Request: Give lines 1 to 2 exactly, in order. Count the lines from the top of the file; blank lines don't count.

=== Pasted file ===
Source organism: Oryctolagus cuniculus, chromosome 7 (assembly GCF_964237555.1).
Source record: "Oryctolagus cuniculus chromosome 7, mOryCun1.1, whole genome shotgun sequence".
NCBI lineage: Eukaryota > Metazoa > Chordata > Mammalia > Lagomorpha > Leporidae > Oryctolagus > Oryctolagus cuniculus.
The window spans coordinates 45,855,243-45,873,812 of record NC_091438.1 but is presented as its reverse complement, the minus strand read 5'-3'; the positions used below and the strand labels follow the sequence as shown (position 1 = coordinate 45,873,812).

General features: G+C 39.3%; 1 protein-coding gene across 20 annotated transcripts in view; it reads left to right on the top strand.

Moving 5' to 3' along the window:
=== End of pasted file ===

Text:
Source organism: Oryctolagus cuniculus, chromosome 7 (assembly GCF_964237555.1).
Source record: "Oryctolagus cuniculus chromosome 7, mOryCun1.1, whole genome shotgun sequence".